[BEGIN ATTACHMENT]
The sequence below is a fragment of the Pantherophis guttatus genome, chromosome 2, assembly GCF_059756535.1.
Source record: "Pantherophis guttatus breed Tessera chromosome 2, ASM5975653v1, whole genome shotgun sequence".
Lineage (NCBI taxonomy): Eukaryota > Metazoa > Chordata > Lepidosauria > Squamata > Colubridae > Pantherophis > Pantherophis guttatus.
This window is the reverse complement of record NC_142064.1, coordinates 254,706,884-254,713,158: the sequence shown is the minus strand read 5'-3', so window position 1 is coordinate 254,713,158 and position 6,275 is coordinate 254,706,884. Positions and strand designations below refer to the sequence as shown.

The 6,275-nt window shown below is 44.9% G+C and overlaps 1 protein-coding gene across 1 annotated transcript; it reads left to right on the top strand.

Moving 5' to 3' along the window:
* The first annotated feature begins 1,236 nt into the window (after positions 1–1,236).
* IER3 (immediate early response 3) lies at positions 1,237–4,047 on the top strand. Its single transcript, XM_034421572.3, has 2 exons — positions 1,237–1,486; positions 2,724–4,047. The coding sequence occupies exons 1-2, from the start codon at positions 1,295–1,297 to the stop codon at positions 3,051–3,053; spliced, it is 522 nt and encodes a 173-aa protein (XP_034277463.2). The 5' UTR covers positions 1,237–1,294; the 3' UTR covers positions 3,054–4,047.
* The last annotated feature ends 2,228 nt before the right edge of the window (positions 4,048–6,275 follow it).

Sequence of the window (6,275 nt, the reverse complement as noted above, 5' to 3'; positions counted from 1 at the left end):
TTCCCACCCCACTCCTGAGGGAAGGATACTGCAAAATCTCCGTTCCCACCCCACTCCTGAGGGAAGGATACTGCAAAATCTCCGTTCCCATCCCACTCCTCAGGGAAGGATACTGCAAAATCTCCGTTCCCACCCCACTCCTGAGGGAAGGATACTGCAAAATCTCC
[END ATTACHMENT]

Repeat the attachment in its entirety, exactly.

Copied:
The sequence below is a fragment of the Pantherophis guttatus genome, chromosome 2, assembly GCF_059756535.1.
Source record: "Pantherophis guttatus breed Tessera chromosome 2, ASM5975653v1, whole genome shotgun sequence".
Lineage (NCBI taxonomy): Eukaryota > Metazoa > Chordata > Lepidosauria > Squamata > Colubridae > Pantherophis > Pantherophis guttatus.
This window is the reverse complement of record NC_142064.1, coordinates 254,706,884-254,713,158: the sequence shown is the minus strand read 5'-3', so window position 1 is coordinate 254,713,158 and position 6,275 is coordinate 254,706,884. Positions and strand designations below refer to the sequence as shown.

The 6,275-nt window shown below is 44.9% G+C and overlaps 1 protein-coding gene across 1 annotated transcript; it reads left to right on the top strand.

Moving 5' to 3' along the window:
* The first annotated feature begins 1,236 nt into the window (after positions 1–1,236).
* IER3 (immediate early response 3) lies at positions 1,237–4,047 on the top strand. Its single transcript, XM_034421572.3, has 2 exons — positions 1,237–1,486; positions 2,724–4,047. The coding sequence occupies exons 1-2, from the start codon at positions 1,295–1,297 to the stop codon at positions 3,051–3,053; spliced, it is 522 nt and encodes a 173-aa protein (XP_034277463.2). The 5' UTR covers positions 1,237–1,294; the 3' UTR covers positions 3,054–4,047.
* The last annotated feature ends 2,228 nt before the right edge of the window (positions 4,048–6,275 follow it).

Sequence of the window (6,275 nt, the reverse complement as noted above, 5' to 3'; positions counted from 1 at the left end):
TTCCCACCCCACTCCTGAGGGAAGGATACTGCAAAATCTCCGTTCCCACCCCACTCCTGAGGGAAGGATACTGCAAAATCTCCGTTCCCATCCCACTCCTCAGGGAAGGATACTGCAAAATCTCCGTTCCCACCCCACTCCTGAGGGAAGGATACTGCAAAATCTCC